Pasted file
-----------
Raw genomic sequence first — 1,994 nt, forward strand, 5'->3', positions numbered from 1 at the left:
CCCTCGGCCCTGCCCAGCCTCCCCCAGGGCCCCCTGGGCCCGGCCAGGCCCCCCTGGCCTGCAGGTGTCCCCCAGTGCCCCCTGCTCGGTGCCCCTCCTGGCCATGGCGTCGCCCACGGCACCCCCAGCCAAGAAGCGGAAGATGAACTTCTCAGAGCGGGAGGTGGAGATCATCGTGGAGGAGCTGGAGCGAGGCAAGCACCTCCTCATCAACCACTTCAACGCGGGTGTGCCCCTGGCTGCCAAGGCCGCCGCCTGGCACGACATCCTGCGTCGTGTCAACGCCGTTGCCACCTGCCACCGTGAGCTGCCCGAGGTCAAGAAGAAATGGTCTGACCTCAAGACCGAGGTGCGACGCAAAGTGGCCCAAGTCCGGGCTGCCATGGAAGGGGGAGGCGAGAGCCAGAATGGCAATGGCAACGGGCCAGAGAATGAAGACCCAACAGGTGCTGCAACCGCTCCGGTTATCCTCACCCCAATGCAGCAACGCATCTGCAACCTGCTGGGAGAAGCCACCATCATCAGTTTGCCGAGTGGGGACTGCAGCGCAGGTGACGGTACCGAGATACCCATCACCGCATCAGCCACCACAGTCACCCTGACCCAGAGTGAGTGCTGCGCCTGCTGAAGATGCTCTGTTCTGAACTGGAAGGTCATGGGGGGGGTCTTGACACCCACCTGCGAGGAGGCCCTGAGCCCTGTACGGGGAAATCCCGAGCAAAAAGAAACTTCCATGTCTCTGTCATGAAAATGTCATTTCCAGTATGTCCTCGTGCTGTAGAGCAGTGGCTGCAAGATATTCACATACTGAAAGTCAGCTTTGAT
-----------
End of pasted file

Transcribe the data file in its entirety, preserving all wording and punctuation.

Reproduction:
Raw genomic sequence first — 1,994 nt, forward strand, 5'->3', positions numbered from 1 at the left:
CCCTCGGCCCTGCCCAGCCTCCCCCAGGGCCCCCTGGGCCCGGCCAGGCCCCCCTGGCCTGCAGGTGTCCCCCAGTGCCCCCTGCTCGGTGCCCCTCCTGGCCATGGCGTCGCCCACGGCACCCCCAGCCAAGAAGCGGAAGATGAACTTCTCAGAGCGGGAGGTGGAGATCATCGTGGAGGAGCTGGAGCGAGGCAAGCACCTCCTCATCAACCACTTCAACGCGGGTGTGCCCCTGGCTGCCAAGGCCGCCGCCTGGCACGACATCCTGCGTCGTGTCAACGCCGTTGCCACCTGCCACCGTGAGCTGCCCGAGGTCAAGAAGAAATGGTCTGACCTCAAGACCGAGGTGCGACGCAAAGTGGCCCAAGTCCGGGCTGCCATGGAAGGGGGAGGCGAGAGCCAGAATGGCAATGGCAACGGGCCAGAGAATGAAGACCCAACAGGTGCTGCAACCGCTCCGGTTATCCTCACCCCAATGCAGCAACGCATCTGCAACCTGCTGGGAGAAGCCACCATCATCAGTTTGCCGAGTGGGGACTGCAGCGCAGGTGACGGTACCGAGATACCCATCACCGCATCAGCCACCACAGTCACCCTGACCCAGAGTGAGTGCTGCGCCTGCTGAAGATGCTCTGTTCTGAACTGGAAGGTCATGGGGGGGGTCTTGACACCCACCTGCGAGGAGGCCCTGAGCCCTGTACGGGGAAATCCCGAGCAAAAAGAAACTTCCATGTCTCTGTCATGAAAATGTCATTTCCAGTATGTCCTCGTGCTGTAGAGCAGTGGCTGCAAGATATTCACATACTGAAAGTCAGCTTTGAT